What I’ve come to understand is that meeting someone else’s success criteria often produces unnecessary stress and anxiety. In figuring out what success means to you, I want you to be free to take risks. I want you to be free to do big things. And if that means giving you permission to do B- work and define your own success criteria, that is what I will do. You have permission to do B- work.

The tech world claims to live in perpetual beta. That basically means they do B- work always. They figure out how to get something “done enough” to get to market, then they iterate and improve or the product dies. It’s okay if the product dies because it makes room and time for something else, something better. Things created in perpetual beta change lives. It is created from the best of what you know all while longing to learn more to make it better. The dichotomy is amazing. I want that for you. I want you to embrace perpetual beta and strive to do B- work. As long as you do B- work, you will be learning, and that is your number one job. Be a learner.

May the first day of your freshman year be the start of great things for you.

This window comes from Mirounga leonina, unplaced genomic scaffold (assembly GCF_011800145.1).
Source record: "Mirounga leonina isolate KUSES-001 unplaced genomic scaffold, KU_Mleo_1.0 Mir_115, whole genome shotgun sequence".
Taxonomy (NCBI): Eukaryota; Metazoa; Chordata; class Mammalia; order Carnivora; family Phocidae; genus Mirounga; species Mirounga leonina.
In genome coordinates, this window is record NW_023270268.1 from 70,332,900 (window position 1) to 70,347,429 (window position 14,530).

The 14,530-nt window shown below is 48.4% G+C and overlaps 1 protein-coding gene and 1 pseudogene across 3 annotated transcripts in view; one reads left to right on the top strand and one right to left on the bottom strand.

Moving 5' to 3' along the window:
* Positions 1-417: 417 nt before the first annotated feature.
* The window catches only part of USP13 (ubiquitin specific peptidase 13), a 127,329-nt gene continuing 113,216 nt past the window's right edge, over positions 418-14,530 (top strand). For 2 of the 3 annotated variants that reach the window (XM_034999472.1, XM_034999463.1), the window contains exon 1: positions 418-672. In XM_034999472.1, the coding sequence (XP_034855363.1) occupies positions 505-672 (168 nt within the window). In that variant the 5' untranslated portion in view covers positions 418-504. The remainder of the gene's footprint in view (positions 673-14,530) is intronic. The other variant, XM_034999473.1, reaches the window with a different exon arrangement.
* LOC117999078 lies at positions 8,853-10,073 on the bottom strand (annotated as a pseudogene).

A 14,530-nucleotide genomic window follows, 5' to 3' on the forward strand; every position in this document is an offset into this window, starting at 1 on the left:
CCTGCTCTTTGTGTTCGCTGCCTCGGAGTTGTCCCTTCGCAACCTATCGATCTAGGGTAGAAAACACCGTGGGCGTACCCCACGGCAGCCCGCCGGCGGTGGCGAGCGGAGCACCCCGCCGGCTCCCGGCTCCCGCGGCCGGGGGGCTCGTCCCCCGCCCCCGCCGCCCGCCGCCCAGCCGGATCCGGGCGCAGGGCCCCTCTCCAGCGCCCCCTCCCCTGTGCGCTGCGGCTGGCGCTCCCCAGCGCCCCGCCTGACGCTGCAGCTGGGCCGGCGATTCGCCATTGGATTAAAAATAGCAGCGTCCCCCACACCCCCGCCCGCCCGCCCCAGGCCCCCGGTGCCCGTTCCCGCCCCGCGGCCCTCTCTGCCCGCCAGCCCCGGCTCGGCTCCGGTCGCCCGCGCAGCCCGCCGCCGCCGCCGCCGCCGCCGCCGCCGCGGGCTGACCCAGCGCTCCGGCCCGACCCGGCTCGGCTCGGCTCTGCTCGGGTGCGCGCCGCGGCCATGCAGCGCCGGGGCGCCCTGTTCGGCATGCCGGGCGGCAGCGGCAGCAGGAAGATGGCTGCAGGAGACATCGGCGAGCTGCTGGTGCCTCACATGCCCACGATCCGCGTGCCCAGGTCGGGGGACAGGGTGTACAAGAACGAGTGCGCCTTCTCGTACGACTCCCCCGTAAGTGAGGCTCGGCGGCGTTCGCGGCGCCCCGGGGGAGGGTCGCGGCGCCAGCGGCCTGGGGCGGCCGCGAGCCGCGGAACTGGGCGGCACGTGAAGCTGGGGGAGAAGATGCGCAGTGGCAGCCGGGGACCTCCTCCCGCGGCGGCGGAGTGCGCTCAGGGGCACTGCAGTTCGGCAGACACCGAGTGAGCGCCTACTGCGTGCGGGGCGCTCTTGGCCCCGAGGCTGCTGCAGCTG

Have fun and learn.



4 thoughts on “A Letter to My Son (on his first day of high school)”

  1. What I remember about Melissa Reichling is that she could make everyone SMILE and if you needed to know where someone had homeroom she knew where every student was😘🥰

  2. As the mom of a senior young man, it was such a relief to read your piece. “Do B- work”. Why are we always pushing for more when that just creates anxiety and stress to our entire family for a long school year! I just wish I read this when he was a freshman. Still have a sophomore I can help! Thank you! 😇

  3. What a wonderful perspective. Definitely can appreciate the pressure that just hearing this message can take off parents including myself who think their kids need to be the best. Great to hear from a teacher that grades don’t determine who they are or can become! Keep spreading joy!

  4. Meghan Bosonetta

    This hit me hard!!!

    What I’ve come to understand is that meeting someone else’s success criteria often produces unnecessary stress and anxiety

Leave a Comment

Your email address will not be published. Required fields are marked *

Get inspiring and thought provoking conversations, tools, and resources delivered to your inbox each week.

Something went wrong. Please check your entries and try again.

Julie Stephenson

Julie is one of the founders of Compounding Courage, a company that provides personal growth and leadership development programs. CLICK HERE to learn more.